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RHS/USDA Direct Loans

As a part of the United States Department of Agriculture (USDA) Rural Development, the mission of the office of Housing and Community Assistance is to improve the quality of life in rural areas.  Direct Housing Loans, known as Section 502 loans, is a Housing and Community Facilities Program (HCFP) primarily to help low-income individuals or households purchase homes in rural areas.

Applicants for direct loans from HCFP must have very low or low incomes.  Families must be without adequate housing, but be able to afford the mortgage payments, including taxes and insurance, which are typically 24% of an applicant's income.  However, a payment subsidy is available to help applicants make their monthly loan payment.  Applicants must be unable to obtain credit elsewhere, yet have reasonable credit histories.  The length of the loan can be up to 33 years (38 for those with incomes below 60 percent of the area median income and who cannot afford 33-year terms).  The term is 30 years for manufactured homes.  Also the home must be on a property eligible site.

How To Tell If You Have A RHS/USDA Direct Loan

USDA direct loans are loans made to you directly by the federal government through the Rural Development loan program.  A USDA direct loan is sometimes referred to as a “farm loan," but "farm loan" is more of a generic term that also refers to Rural Housing Service guaranteed loans which are different from USDA direct loans.  USDA direct loans are often at a very low interest rate and may be subsidized.  If you have a USDA direct loan, you make loan payments directly to the federal government and must periodically update your income information.  In fact, you may have online access to your USDA Rural Development direct mortgage loan account.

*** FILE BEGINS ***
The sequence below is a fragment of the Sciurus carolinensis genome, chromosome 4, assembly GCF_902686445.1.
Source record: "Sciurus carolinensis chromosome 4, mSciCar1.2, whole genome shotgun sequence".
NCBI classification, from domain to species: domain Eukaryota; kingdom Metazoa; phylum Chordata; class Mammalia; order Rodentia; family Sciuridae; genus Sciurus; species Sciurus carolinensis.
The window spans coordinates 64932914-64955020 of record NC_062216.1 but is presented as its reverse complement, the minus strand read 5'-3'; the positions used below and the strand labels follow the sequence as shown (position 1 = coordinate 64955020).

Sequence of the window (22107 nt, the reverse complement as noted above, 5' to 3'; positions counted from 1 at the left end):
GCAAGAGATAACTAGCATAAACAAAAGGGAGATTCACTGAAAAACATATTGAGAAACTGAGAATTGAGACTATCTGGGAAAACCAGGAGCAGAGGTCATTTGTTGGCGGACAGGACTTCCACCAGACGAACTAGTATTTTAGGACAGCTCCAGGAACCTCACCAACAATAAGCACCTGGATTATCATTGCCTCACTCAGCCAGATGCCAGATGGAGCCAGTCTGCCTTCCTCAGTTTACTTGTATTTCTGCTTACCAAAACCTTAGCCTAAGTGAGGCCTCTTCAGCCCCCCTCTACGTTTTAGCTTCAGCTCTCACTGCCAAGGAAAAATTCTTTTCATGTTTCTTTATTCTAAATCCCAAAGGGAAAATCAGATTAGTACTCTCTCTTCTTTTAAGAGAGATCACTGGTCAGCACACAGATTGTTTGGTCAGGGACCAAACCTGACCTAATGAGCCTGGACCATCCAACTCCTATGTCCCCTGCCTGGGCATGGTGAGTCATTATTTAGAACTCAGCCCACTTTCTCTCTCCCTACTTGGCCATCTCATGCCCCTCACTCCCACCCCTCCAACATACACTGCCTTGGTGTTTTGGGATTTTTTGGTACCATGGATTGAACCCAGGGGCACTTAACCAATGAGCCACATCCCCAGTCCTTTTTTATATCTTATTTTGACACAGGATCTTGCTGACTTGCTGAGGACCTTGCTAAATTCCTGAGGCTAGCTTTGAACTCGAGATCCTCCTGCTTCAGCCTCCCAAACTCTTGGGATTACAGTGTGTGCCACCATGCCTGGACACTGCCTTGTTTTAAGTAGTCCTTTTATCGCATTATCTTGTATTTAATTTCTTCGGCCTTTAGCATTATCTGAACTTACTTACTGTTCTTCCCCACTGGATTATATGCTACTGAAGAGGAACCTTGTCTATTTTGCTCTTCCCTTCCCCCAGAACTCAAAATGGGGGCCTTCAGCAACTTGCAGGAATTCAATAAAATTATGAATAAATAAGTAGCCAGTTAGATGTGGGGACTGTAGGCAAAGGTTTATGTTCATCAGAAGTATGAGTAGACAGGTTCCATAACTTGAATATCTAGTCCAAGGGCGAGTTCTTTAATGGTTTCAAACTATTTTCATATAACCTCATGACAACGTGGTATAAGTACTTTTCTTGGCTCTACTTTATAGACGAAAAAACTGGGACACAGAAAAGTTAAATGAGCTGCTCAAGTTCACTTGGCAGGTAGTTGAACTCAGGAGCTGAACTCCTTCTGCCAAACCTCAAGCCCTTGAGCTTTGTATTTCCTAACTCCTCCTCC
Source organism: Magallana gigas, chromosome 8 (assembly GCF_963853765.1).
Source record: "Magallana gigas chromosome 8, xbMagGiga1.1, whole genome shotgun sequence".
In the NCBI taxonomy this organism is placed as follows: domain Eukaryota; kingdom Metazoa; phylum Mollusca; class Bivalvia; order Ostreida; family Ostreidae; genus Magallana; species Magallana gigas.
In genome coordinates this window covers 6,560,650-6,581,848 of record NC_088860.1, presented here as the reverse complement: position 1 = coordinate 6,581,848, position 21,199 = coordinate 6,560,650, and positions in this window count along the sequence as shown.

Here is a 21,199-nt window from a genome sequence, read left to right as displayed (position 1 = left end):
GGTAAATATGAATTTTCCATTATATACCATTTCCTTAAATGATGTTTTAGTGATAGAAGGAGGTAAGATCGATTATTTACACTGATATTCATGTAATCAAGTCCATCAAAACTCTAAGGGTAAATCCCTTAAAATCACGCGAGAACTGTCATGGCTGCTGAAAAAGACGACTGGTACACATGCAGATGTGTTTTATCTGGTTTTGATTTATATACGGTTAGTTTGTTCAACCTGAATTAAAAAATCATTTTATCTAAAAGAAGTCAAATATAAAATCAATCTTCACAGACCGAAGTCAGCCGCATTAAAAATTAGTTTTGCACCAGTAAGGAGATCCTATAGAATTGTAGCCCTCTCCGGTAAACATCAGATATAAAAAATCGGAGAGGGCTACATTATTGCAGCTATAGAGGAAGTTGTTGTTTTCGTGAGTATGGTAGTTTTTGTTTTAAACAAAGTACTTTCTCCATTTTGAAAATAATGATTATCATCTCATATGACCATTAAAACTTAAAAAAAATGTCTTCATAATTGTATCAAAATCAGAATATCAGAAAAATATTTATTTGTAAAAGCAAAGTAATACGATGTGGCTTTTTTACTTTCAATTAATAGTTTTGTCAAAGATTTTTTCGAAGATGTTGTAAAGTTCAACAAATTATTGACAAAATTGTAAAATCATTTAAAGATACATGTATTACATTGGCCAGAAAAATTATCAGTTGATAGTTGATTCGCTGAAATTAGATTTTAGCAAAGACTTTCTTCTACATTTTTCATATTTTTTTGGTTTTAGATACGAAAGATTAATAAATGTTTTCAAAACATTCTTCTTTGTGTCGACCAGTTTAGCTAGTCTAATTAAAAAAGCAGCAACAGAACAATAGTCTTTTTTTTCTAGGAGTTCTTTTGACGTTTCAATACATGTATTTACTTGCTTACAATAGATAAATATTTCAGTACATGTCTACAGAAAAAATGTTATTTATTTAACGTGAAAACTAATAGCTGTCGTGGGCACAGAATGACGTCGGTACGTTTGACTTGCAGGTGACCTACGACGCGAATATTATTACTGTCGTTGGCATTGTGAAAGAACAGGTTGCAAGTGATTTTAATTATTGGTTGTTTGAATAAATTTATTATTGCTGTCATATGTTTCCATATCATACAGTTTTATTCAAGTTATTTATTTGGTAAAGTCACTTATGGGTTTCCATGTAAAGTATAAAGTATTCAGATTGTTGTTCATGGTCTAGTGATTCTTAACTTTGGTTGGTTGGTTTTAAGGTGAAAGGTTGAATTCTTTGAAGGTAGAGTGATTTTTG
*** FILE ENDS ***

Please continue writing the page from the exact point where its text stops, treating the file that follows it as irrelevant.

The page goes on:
I Missed A Mortgage Payment. 
What Are My Options With A RHS/USDA Direct Loan

The USDA Rural Development, Rural Housing Service, direct home loans are serviced by the Centralized Servicing Center (CSC), located in St. Louis, Missouri.  The CSC services mortgage loans and grants to individuals in rural areas throughout the United States.  You should contact the CSC early on at 1-800-793-8861 to discuss options to resolve a delinquency.  The CSC will ask for the following information when you call:

  • Your loan number;

  • Your total monthly gross income;

  • A list of all your financial obligations
    (You will find sample income, expense and asset forms as part of the
    Ohio Mortgage Help Workbook (pdf), beginning at page 13.); and

  • The reasons for late or missed payments.

You don't have to be 30 days or more past due on your mortgage to begin talking to the CSC about options to avoid foreclosure.  You may be current or less than 30 days past due on the mortgage payment but experiencing a significant reduction in income or some other hardship that will prevent you from making the next required payment on the mortgage during the month in which it is due.